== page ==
Section 231a of title 10, United States Code, as amended by section 1069 of the National Defense Authorization Act for Fiscal Year 2012, Public Law 112-81, requires the Secretary of Defense to submit an annual, long-term aviation plan for fixed-wing and rotary-wing aircraft, to include unmanned systems, for all Services and for combatant commanders that have aircraft assigned to them. This report responds to that requirement.
Guided by the new strategic guidance, Sustaining U.S. Global Leadership: Priorities for 21st Century Defense, and by the January 2012 Defense Budget Priorities and Choices, this plan represents the Department’s commitment to a balanced force: one that is able to meet the unique demands of current conflicts, while providing the flexibility to respond to a broad spectrum of future challenges.
The FY 2013-2017 Future Years Defense Program (FYDP) and the long-term aviation force structure and funding plans presented in this document are shaped by the following primary missions defined in the new strategic guidance:
- Counter Terrorism and Irregular Warfare;
- Deter and Defeat Aggression;
- Project Power Despite Anti-Access/Area Denial Challenges;
- Counter Weapons of Mass Destruction;
- Operate Effectively in Cyberspace;
- Operate Effectively in Space;
- Maintain a Safe, Secure, and Effective Nuclear Deterrent;
- Defend the Homeland and Provide Support to Civil Authorities;
- Provide a Stabilizing Presence;
- Conduct Stability and Counterinsurgency Operations; and
- Conduct Humanitarian, Disaster Relief, and Other Operations;
Summary of the Annual Plan and Certification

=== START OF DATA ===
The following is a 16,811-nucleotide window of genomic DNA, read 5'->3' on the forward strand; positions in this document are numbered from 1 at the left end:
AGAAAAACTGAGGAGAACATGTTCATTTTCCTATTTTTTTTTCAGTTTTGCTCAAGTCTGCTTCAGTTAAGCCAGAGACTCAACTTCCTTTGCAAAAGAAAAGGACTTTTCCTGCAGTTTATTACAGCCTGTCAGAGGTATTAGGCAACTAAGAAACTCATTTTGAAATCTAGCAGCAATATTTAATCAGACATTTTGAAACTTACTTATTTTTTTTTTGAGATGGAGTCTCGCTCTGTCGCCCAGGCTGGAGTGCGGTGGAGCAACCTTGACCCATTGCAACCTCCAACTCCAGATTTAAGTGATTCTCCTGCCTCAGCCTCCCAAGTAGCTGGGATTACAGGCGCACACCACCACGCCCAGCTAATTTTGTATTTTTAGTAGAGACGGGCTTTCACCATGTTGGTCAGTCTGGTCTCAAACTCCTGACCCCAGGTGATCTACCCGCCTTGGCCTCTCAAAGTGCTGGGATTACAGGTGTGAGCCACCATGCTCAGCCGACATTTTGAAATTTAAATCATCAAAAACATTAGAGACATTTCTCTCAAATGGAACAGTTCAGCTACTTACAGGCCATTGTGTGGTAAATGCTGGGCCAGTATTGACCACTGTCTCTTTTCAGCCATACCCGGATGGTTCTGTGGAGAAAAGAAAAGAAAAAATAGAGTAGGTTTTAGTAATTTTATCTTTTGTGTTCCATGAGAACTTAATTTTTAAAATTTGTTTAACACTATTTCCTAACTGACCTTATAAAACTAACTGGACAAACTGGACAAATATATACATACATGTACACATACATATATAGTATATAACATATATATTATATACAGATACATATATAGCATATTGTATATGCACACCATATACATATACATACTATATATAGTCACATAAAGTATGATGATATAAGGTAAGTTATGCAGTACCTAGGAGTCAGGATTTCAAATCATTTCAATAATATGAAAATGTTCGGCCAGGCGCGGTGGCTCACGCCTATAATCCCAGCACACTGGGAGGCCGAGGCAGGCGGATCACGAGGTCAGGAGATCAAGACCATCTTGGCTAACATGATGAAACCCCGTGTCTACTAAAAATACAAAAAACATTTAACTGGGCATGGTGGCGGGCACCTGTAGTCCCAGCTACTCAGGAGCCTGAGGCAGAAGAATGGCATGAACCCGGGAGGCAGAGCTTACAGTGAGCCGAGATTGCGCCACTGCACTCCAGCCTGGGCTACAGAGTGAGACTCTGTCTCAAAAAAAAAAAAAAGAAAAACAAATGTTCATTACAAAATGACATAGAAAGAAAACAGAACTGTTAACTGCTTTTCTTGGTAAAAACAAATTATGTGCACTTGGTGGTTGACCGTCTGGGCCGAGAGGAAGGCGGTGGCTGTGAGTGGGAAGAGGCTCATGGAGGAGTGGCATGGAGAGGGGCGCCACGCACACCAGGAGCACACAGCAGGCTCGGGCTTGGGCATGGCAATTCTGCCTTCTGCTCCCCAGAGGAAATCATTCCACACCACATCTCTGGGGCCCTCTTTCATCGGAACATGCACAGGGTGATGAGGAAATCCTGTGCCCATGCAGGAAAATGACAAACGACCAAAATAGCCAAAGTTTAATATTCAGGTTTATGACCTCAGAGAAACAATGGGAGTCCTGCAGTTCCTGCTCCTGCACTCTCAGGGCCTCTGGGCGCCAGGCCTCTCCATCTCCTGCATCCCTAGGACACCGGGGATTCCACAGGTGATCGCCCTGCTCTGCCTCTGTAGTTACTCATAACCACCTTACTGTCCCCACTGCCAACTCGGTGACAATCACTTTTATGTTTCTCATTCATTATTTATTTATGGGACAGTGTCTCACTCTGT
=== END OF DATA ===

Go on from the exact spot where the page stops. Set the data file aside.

Changes in technology and organizational structure make categorizing aircraft into bins of like capability increasingly difficult. However, this aviation force structure plan provides the diverse mix of aircraft needed to carry out the ten missions identified above.
The capabilities provided by aircraft identified in this plan reflect five principal investment objectives identified below:
- Meet the demand for persistent, multirole intelligence, surveillance, and reconnaissance (ISR) capabilities;
- Provide sufficient enabler capability and capacity;
- Acquire fifth-generation fighter/attack aircraft while maintaining sufficient inventory capacity;
- Modernize long-range strike (LRS) capabilities; and
- Emphasize modernization and readiness.
The FY 2013-2042 aviation plan is consistent with the tenets of the January 2012 Defense Strategic Guidance; it meets the national security requirements of the United States. The Department’s FY 2013 budget request and the associated FY 2013-2017 FYDP provide the requisite funding to implement the aviation investment plan through FY 2017 for all programs of record.
The report presents:
- A current year description of the aviation force structure, including active mission, training, and test aircraft.
- A detailed aviation plan for the Departments of the Air Force, Navy, Army, and United States Special Operations Command for both fixed and rotary wing assets necessary to meet the national military strategy of the United States. The plan includes legacy aircraft, aircraft in procurement, and aircraft projected to begin development in the next few years.
- Estimates of the annual RDT&E, procurement, operations and maintenance, and military construction funding necessary to achieve the planned aviation inventory and to operate, maintain, sustain, and support this aviation inventory.
The majority of modern platforms have the ability to perform across many traditional mission sets (e.g. the surveillance and light-strike capability of the MQ-9 in uncontested environments, and the cargo and aerial refueling capability of the KC-130J Super Hercules). The multirole nature of our assets makes them adaptive, fostering mission flexibility for the joint force.[Download not found]